Data breach victims likely to lose customers


Data breach victims likely to lose customers

Microscope contributor

Varonis Systems says a recent report highlights the fact that people are less likely to deal with an organisation where their data has been lost due to a breach, writes Linda Endersby.

The report from the Ponemon institute says that 72% of buyers who have been notified of a data breach at a company they had dealt were dissatisfied with the communication.

As officials with Experian - who commissioned the survey - state, it is important for companies to do everything possible to safeguard consumer data, it's just as important to communicate effectively in the event of a breach.

Varonis welcomed news in the report that 25% of respondents said they were notified by letter of a data breach - up from 12% seven years ago, but said this was probably due to increasing compliance demands.

"This really is an unsatisfactory state of affairs," said David Gibson, Varonis' VP of strategy, "If a company I had shopped with had suffered a data breach and lost my data, I'd really want to know what had happened - and what the firm was doing to protect my interests. Many of the 72% of consumers who had been informed - but were dissatisfied - are almost certain to be shopping elsewhere in future"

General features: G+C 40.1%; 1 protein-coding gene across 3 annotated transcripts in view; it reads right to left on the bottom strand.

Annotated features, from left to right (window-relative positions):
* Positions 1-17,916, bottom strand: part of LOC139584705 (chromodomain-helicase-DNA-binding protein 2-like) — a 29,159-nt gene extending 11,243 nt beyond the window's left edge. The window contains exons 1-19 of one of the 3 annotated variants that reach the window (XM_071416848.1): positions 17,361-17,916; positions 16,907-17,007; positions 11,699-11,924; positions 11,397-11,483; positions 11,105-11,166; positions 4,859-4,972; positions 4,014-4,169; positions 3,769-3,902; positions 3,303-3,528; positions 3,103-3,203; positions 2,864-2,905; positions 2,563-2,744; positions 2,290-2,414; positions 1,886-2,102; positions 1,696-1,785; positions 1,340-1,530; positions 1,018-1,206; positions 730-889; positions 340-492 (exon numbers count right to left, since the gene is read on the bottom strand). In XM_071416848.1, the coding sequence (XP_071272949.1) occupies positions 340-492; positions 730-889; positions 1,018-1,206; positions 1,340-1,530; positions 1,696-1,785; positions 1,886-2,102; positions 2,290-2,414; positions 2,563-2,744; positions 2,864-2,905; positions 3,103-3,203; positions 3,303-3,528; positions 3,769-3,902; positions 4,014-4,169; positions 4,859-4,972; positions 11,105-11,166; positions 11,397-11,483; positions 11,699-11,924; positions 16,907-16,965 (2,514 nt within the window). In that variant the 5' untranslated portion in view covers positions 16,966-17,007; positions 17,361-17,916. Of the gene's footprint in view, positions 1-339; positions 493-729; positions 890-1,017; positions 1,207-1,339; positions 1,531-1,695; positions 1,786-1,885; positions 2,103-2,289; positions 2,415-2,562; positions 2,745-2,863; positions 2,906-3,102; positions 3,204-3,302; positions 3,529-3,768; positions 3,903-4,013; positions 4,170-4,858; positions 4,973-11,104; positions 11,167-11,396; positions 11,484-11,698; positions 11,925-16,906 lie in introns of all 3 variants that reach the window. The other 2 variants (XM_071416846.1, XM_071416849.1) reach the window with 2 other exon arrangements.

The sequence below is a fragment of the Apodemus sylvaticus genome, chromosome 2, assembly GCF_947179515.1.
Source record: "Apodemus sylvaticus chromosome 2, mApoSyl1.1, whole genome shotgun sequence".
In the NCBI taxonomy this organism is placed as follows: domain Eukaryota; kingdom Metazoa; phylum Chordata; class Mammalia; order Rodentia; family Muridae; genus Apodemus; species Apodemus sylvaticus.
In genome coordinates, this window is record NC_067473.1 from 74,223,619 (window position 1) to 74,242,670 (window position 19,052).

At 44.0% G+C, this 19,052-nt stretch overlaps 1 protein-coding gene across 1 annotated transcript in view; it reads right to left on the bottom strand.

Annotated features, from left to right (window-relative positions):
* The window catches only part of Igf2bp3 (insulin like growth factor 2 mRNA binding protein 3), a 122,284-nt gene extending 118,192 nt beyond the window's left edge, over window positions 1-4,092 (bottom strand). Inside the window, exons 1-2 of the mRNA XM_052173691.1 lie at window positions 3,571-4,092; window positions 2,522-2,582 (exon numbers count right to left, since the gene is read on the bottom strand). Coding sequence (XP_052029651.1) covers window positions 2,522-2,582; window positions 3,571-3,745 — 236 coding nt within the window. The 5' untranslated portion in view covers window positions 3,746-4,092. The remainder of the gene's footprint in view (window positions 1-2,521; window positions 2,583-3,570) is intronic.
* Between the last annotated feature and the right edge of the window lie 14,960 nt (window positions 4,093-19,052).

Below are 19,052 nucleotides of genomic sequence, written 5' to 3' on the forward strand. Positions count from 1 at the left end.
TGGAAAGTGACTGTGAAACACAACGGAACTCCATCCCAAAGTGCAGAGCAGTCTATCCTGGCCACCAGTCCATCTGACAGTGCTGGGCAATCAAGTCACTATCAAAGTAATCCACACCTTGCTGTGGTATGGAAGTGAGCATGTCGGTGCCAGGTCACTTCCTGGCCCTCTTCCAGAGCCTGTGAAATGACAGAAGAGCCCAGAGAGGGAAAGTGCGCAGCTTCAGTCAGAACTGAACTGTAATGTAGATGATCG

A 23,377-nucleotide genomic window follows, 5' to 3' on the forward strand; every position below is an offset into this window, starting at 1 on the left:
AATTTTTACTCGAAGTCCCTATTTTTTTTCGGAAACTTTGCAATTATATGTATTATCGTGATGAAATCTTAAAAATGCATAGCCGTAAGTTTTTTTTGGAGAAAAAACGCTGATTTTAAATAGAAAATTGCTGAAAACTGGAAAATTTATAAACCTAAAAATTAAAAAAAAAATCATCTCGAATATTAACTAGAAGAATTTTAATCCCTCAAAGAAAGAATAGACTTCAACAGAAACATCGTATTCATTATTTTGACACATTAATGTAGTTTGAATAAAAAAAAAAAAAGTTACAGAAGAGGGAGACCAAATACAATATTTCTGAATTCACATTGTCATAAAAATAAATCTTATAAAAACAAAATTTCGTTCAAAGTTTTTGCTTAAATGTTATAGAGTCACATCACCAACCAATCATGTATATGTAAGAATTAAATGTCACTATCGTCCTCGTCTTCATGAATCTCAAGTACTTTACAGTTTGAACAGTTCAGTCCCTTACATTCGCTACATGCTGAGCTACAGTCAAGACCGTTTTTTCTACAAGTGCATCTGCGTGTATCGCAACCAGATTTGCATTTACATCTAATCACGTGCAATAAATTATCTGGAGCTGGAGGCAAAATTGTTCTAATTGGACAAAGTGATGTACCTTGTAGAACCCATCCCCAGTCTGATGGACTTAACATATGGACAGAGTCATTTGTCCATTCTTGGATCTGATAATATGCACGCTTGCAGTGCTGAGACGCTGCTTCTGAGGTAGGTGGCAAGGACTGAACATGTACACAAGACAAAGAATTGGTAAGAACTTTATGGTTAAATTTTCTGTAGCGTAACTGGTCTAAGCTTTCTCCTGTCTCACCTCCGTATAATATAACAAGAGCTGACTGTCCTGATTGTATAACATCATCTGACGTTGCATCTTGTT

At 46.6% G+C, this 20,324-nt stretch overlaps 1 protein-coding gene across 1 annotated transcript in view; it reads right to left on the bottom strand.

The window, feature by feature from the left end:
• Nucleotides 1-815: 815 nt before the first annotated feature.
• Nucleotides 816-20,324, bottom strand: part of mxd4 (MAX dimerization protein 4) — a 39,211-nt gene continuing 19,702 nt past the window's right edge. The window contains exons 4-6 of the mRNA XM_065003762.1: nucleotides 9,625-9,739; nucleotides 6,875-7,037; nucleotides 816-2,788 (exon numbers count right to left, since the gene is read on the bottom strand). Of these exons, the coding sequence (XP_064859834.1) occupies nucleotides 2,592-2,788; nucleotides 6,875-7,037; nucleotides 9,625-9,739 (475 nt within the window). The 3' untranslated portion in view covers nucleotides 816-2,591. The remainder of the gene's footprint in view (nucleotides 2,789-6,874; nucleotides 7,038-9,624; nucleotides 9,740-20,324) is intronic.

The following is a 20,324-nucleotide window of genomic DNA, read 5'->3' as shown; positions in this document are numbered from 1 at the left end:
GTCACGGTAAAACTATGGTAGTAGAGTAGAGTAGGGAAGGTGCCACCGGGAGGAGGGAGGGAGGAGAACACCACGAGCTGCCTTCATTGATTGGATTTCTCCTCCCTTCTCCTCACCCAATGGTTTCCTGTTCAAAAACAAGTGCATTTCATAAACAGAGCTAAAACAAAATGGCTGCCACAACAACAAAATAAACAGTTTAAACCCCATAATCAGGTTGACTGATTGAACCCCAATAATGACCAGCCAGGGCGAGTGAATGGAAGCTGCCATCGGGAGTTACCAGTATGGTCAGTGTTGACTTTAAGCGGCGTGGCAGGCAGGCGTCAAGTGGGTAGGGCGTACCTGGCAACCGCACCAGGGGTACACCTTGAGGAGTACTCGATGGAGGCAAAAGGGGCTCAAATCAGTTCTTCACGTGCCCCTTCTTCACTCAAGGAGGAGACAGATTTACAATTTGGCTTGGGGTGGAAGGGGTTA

"As well as telling us that consumers are being more informed about the need for data protection - and will vote with their feet if the company fails to meet its clear obligations in keeping customers informed - I would argue that firms need to do all in their power to prevent a breach from taking place in the first place, or lose their customers as a result," added Gibson.

Gibson explained that all organizations should regularly review the way they protect their customer data, especially as the amounts of unstructured data (80% in most organizations) continue to grow.

"This report - which serves to highlight the potential loss of customers that a data breach will result in - will hopefully act as a wake-up call to any company which has customer data," concluded Gibson. "A data loss and regulatory fine is bad enough, but potentially losing a sizeable number of your existing customers as well shows that failing to protect customer data is a disaster just waiting to happen."

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